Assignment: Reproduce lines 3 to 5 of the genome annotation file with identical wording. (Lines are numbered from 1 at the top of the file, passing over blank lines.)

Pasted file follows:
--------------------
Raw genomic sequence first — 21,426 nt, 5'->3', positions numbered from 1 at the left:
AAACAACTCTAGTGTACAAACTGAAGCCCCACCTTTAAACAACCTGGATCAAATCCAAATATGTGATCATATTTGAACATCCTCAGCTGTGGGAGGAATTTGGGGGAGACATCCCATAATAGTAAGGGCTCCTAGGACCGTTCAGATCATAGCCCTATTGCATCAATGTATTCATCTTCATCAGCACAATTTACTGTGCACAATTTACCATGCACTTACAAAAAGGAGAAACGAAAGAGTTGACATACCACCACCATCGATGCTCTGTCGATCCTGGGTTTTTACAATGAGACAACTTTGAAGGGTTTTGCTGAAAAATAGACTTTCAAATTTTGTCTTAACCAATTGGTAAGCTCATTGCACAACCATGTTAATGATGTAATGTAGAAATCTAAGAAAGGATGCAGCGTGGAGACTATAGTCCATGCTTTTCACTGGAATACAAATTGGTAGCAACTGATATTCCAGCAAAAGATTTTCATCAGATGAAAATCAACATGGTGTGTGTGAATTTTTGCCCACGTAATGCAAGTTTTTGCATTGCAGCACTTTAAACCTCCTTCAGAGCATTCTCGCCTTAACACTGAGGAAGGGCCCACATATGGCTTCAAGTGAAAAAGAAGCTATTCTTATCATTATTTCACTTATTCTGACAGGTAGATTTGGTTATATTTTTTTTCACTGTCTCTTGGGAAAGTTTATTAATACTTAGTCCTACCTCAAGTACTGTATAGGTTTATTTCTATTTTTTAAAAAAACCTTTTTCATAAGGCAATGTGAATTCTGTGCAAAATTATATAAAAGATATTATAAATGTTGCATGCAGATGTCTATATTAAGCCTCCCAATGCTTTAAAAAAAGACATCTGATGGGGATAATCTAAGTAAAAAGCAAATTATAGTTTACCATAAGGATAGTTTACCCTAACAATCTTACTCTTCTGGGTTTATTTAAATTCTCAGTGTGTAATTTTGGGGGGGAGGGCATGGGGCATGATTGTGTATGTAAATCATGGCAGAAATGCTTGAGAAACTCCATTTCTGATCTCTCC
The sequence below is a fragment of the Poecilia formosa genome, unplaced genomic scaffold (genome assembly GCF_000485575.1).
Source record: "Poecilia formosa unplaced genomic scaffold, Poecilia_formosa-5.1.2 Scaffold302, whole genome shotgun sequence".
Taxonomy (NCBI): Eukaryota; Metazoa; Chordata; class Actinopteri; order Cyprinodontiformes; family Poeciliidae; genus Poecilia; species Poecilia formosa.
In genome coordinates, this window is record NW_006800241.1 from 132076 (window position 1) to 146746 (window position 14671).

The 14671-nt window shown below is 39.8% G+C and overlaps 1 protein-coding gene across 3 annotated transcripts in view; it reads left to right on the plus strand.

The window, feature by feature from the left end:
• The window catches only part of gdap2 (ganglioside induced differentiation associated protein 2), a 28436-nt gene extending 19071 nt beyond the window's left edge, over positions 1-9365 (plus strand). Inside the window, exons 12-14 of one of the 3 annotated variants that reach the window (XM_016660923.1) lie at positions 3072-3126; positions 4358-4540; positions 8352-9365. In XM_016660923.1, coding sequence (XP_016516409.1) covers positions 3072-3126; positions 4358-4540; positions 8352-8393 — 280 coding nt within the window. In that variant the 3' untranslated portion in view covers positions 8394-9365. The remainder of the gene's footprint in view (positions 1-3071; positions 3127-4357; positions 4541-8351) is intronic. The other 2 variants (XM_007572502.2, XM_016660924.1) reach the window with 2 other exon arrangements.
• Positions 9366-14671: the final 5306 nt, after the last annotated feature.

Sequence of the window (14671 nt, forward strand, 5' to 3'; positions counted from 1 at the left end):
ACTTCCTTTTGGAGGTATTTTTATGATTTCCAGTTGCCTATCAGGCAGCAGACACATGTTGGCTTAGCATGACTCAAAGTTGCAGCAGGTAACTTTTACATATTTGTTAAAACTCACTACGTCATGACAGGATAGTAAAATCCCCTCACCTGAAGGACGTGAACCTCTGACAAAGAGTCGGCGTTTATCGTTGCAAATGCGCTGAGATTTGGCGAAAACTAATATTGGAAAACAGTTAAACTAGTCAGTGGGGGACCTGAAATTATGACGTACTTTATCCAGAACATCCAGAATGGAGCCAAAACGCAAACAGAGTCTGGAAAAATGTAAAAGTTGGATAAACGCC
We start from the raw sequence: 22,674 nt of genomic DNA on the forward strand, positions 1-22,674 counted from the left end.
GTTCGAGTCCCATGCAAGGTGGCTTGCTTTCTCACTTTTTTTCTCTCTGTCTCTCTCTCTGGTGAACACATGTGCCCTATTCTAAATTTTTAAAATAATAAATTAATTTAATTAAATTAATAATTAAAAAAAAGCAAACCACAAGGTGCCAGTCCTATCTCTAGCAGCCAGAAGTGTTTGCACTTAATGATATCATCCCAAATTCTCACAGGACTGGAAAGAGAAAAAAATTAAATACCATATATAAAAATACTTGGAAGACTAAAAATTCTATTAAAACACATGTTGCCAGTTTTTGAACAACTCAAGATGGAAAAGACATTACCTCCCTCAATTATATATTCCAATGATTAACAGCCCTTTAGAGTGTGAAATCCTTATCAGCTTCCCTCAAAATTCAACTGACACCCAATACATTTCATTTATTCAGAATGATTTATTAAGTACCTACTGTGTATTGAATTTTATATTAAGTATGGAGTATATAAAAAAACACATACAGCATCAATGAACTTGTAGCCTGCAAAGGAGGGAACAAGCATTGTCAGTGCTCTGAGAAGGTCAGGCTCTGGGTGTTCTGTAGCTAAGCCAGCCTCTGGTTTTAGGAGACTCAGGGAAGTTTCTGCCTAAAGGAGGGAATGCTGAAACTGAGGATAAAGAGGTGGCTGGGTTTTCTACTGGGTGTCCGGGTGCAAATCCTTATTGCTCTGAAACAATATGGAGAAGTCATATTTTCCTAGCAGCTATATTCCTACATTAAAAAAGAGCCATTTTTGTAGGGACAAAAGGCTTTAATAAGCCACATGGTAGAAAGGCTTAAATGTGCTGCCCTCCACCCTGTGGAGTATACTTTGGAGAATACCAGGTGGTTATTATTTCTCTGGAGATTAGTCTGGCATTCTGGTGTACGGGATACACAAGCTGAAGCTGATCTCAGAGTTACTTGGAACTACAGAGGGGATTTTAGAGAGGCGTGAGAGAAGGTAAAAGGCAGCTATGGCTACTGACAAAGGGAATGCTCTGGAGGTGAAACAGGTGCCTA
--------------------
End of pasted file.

The sequence below is a fragment of the Poecilia formosa genome, unplaced genomic scaffold (genome assembly GCF_000485575.1).
Source record: "Poecilia formosa unplaced genomic scaffold, Poecilia_formosa-5.1.2 Scaffold302, whole genome shotgun sequence".
Taxonomy (NCBI): Eukaryota; Metazoa; Chordata; class Actinopteri; order Cyprinodontiformes; family Poeciliidae; genus Poecilia; species Poecilia formosa.